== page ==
Its time to change our approach to homelessness.
This is an opinion piece published in The West Australian newspaper by Uniting WA CEO, Amanda Hunt.
“We aren’t all in the same boat, but we are all in the same storm” a colleague of mine remarked recently. While those who have benefitted from Western Australia’s prosperity have their sights set on a hopeful future, the raw reality is that there really is no safe harbour for the hundreds of people wondering where to sleep tonight in our city.
This was the same day we found a young woman shivering with fear and shock in our doorway, who had no place to stay with her children, and had run out of all options other than to face the cold reality of accessing a service to support people experiencing homelessness (the Tranby Engagement Hub). Sadly Fiona* is one of the thousands of people living on the margins of our community who has few places to turn to for shelter and protection.
Lately, I’m sure we’ve all been thinking about how important it is to have a safe, stable roof over our head. While Housing First – a model that connects people experiencing homelessness with long-term housing and then provides services to support people to stay housed is the ideal solution to end homelessness, we really can’t afford to wait another year and a half for housing stock to increase. Now is the time to reimagine the way we approach vulnerability and hardship in our community, and prevent the long term decay of our social fabric.
Many people who have faced long-term homelessness are dealing with mental health, family and domestic violence and other complex issues. And while people experiencing homelessness represent only 0.4% of the West Australian population, WA taxpayers are spending more than $18 million every year to treat the mental health issues that people who at risk of, or experiencing, homelessness face.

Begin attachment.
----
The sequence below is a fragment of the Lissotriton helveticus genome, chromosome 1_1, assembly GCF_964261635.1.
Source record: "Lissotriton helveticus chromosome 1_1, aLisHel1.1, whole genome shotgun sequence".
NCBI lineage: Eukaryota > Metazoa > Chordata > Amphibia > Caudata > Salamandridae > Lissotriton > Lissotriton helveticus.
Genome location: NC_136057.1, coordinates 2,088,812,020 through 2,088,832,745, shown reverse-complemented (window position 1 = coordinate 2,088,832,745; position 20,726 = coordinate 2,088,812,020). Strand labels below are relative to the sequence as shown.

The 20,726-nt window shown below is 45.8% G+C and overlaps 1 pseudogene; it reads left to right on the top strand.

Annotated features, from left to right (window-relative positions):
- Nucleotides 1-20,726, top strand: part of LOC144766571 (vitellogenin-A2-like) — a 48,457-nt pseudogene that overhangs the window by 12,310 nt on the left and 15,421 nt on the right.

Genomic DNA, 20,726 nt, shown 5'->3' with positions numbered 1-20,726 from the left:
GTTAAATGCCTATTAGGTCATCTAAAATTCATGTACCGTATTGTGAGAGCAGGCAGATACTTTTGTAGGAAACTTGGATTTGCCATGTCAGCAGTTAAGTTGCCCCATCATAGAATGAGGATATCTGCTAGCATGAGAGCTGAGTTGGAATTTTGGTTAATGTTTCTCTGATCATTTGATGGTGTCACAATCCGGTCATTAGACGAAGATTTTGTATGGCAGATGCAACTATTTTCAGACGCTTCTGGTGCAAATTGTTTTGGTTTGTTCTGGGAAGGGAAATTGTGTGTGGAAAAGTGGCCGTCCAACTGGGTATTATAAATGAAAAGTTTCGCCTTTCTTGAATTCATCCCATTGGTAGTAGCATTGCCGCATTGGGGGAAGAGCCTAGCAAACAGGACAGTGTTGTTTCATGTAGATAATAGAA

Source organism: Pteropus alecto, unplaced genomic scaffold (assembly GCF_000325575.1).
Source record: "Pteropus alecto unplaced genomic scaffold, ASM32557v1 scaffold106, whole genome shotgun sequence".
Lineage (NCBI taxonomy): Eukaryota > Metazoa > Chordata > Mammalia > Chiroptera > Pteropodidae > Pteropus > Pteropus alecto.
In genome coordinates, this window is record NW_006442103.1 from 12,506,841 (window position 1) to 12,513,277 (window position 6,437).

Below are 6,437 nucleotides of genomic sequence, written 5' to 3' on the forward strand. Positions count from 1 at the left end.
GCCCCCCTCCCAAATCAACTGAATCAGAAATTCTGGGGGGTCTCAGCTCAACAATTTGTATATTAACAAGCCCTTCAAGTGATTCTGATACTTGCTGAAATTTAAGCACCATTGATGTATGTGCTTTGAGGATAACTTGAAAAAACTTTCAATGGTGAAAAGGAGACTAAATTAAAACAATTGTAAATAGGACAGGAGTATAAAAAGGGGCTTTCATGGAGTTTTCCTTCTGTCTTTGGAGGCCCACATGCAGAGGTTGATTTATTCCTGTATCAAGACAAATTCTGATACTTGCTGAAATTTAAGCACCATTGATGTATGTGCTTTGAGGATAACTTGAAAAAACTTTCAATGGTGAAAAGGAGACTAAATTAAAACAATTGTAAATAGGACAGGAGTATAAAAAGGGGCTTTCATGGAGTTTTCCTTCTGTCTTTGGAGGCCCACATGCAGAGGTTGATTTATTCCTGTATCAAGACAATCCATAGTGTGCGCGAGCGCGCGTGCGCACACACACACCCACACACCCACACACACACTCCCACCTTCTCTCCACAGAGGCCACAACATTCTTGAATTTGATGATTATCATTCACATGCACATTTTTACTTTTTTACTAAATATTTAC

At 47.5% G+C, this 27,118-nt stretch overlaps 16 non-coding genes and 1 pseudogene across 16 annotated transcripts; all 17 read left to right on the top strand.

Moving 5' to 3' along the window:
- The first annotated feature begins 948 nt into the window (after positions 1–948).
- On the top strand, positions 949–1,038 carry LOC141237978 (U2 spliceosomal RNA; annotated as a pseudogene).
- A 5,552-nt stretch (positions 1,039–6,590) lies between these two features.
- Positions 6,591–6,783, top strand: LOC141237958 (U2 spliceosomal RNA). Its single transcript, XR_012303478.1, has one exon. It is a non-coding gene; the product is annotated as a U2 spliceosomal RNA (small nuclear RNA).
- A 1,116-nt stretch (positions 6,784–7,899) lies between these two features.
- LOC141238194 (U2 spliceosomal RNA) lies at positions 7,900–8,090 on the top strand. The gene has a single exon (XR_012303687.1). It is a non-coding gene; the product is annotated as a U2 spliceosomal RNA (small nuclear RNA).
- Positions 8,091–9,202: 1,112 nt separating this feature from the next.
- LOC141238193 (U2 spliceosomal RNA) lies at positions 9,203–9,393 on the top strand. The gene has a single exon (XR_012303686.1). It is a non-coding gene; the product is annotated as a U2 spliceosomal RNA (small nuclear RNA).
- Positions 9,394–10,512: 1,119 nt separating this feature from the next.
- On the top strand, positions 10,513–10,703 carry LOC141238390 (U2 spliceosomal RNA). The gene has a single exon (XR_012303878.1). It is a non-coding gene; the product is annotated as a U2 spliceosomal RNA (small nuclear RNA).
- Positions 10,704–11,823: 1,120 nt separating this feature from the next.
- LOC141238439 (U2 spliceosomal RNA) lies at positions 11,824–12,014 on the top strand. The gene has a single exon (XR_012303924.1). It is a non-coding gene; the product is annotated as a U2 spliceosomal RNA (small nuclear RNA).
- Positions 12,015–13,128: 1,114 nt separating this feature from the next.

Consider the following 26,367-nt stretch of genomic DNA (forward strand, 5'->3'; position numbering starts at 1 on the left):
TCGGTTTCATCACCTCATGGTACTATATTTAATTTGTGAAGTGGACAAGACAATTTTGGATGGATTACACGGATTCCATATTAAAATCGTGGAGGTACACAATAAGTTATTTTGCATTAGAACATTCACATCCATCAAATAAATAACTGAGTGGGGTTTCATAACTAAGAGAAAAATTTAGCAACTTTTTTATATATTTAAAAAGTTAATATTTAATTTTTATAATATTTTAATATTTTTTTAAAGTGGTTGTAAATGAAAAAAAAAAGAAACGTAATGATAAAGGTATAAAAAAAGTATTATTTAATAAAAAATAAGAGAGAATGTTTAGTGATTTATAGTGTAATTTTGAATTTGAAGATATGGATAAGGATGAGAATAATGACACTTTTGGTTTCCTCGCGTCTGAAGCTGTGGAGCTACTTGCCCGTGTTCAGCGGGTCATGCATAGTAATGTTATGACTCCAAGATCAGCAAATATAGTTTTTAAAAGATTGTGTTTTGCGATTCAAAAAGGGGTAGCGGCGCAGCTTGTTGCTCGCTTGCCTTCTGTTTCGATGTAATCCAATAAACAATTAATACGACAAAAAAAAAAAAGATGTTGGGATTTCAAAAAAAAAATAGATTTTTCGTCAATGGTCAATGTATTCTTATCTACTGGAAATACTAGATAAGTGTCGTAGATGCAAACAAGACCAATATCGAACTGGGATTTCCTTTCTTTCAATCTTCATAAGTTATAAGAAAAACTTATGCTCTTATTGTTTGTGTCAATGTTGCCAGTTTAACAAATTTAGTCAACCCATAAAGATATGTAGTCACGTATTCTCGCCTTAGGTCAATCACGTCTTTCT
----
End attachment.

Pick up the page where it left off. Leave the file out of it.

There are many reasons for trying something new – both economic and social – that will see the State reap the rewards of reimaging our approach to homelessness.
A recent UWA Homeless Healthcare and Royal Perth Hospital Homeless Team Evaluation points out that a single night stay in a mental health hospital bed costs $1,500, three times more than it costs for people to spend a night in supported accommodation.
An example of this is the Beds for Change initiative that Uniting WA, in partnership with Aboriginal controlled organisation Noongar Mia Mia began as a hostel-style accommodation and support to protect up to 50 people sleeping rough from COVID-19. As well as reducing hospital admissions and fatalities, there were other benefits too. The program helped many long-term rough sleepers achieve ongoing, positive change in their lives.
Andrew*, who has an acquired brain injury, began the Beds for Change program in December last year after finding other types of accommodation hard to maintain. He had lived on the street for ten years. Andrew had been violently abused as a child, and adding to his trauma was the fact that he was often targeted and taken advantage of by people while sleeping rough.
Over time at Beds for Change, Andrew learned to trust people and accept the supports of service providers. He now contributes to our community by volunteering once a week at an op shop.
“My support worker helped me to find my own place…a place to make my own,” Andrew was proud to say.
“I learned to make sure my place is nice and clean …. and see things in a different, good way.”
For those people experiencing homelessness who are living on the margins of our community, transitional accommodation and support provides a stable environment to build confidence, capacity and the ability to identify and address the issues that led to their homelessness.
For many people, it paves the way towards long-term, stable housing. The key to success is a range of options to suit each person, at whichever stage they’re on in their journey.
As we mark the beginning of Homelessness Week 2021, its fantastic to hear about the State Government initiative to collaborate with local governments and the community sector to deliver place-based solutions for people experiencing homelessness in local communities.
COVID provided the circuit breaker we needed to change our thinking. We understand the potential for collaboration across the public, private and community services sector to deliver positive, tangible outcomes for the most vulnerable members of our community. We recognise the economic and social benefits to the state of reimagining our approach to homelessness. Now it’s time to show that we’re still all in this together.
*Names have been changed to protect individual privacy.